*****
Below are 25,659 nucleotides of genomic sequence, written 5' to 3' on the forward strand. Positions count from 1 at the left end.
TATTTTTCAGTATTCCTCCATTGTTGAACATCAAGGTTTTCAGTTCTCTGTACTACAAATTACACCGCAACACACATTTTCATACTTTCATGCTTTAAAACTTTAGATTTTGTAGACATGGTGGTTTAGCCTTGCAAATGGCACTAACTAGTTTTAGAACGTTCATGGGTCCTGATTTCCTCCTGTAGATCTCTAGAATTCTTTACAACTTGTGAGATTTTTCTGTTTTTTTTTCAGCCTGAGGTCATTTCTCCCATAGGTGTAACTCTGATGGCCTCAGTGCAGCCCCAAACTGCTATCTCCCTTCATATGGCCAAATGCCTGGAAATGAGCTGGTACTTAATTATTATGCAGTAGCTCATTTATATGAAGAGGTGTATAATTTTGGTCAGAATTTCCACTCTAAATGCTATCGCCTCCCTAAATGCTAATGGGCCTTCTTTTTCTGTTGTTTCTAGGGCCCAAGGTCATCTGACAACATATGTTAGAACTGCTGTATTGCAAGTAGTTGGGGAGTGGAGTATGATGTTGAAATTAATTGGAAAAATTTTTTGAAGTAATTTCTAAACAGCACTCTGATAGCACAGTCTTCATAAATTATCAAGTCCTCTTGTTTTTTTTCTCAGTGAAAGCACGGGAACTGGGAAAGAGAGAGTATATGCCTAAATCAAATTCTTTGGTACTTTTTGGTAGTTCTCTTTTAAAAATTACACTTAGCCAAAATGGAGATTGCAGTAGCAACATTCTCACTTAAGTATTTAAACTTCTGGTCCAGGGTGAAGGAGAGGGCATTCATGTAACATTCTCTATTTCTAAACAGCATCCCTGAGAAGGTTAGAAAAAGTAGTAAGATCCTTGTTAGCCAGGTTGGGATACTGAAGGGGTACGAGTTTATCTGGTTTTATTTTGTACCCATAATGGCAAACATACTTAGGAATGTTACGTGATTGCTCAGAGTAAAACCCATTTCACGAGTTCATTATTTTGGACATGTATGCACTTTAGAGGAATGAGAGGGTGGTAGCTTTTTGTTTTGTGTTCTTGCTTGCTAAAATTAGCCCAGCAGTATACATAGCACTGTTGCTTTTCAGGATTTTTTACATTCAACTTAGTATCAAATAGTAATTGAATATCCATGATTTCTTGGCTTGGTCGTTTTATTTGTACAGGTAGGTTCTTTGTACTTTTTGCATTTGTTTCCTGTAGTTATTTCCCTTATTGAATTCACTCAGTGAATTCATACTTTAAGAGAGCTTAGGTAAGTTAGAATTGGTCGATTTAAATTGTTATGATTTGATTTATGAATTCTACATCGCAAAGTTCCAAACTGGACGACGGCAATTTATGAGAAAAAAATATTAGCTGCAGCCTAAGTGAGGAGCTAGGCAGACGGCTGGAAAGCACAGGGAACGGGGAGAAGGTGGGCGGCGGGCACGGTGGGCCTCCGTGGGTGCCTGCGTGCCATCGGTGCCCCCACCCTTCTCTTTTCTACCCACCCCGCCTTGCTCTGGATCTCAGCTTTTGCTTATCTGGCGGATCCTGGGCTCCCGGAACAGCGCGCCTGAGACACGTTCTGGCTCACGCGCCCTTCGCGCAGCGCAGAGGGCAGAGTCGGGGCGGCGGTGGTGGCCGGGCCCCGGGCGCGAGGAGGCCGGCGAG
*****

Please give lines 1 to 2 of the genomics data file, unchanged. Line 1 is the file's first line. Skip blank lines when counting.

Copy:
Below are 25,659 nucleotides of genomic sequence, written 5' to 3' on the forward strand. Positions count from 1 at the left end.
TATTTTTCAGTATTCCTCCATTGTTGAACATCAAGGTTTTCAGTTCTCTGTACTACAAATTACACCGCAACACACATTTTCATACTTTCATGCTTTAAAACTTTAGATTTTGTAGACATGGTGGTTTAGCCTTGCAAATGGCACTAACTAGTTTTAGAACGTTCATGGGTCCTGATTTCCTCCTGTAGATCTCTAGAATTCTTTACAACTTGTGAGATTTTTCTGTTTTTTTTTCAGCCTGAGGTCATTTCTCCCATAGGTGTAACTCTGATGGCCTCAGTGCAGCCCCAAACTGCTATCTCCCTTCATATGGCCAAATGCCTGGAAATGAGCTGGTACTTAATTATTATGCAGTAGCTCATTTATATGAAGAGGTGTATAATTTTGGTCAGAATTTCCACTCTAAATGCTATCGCCTCCCTAAATGCTAATGGGCCTTCTTTTTCTGTTGTTTCTAGGGCCCAAGGTCATCTGACAACATATGTTAGAACTGCTGTATTGCAAGTAGTTGGGGAGTGGAGTATGATGTTGAAATTAATTGGAAAAATTTTTTGAAGTAATTTCTAAACAGCACTCTGATAGCACAGTCTTCATAAATTATCAAGTCCTCTTGTTTTTTTTCTCAGTGAAAGCACGGGAACTGGGAAAGAGAGAGTATATGCCTAAATCAAATTCTTTGGTACTTTTTGGTAGTTCTCTTTTAAAAATTACACTTAGCCAAAATGGAGATTGCAGTAGCAACATTCTCACTTAAGTATTTAAACTTCTGGTCCAGGGTGAAGGAGAGGGCATTCATGTAACATTCTCTATTTCTAAACAGCATCCCTGAGAAGGTTAGAAAAAGTAGTAAGATCCTTGTTAGCCAGGTTGGGATACTGAAGGGGTACGAGTTTATCTGGTTTTATTTTGTACCCATAATGGCAAACATACTTAGGAATGTTACGTGATTGCTCAGAGTAAAACCCATTTCACGAGTTCATTATTTTGGACATGTATGCACTTTAGAGGAATGAGAGGGTGGTAGCTTTTTGTTTTGTGTTCTTGCTTGCTAAAATTAGCCCAGCAGTATACATAGCACTGTTGCTTTTCAGGATTTTTTACATTCAACTTAGTATCAAATAGTAATTGAATATCCATGATTTCTTGGCTTGGTCGTTTTATTTGTACAGGTAGGTTCTTTGTACTTTTTGCATTTGTTTCCTGTAGTTATTTCCCTTATTGAATTCACTCAGTGAATTCATACTTTAAGAGAGCTTAGGTAAGTTAGAATTGGTCGATTTAAATTGTTATGATTTGATTTATGAATTCTACATCGCAAAGTTCCAAACTGGACGACGGCAATTTATGAGAAAAAAATATTAGCTGCAGCCTAAGTGAGGAGCTAGGCAGACGGCTGGAAAGCACAGGGAACGGGGAGAAGGTGGGCGGCGGGCACGGTGGGCCTCCGTGGGTGCCTGCGTGCCATCGGTGCCCCCACCCTTCTCTTTTCTACCCACCCCGCCTTGCTCTGGATCTCAGCTTTTGCTTATCTGGCGGATCCTGGGCTCCCGGAACAGCGCGCCTGAGACACGTTCTGGCTCACGCGCCCTTCGCGCAGCGCAGAGGGCAGAGTCGGGGCGGCGGTGGTGGCCGGGCCCCGGGCGCGAGGAGGCCGGCGAG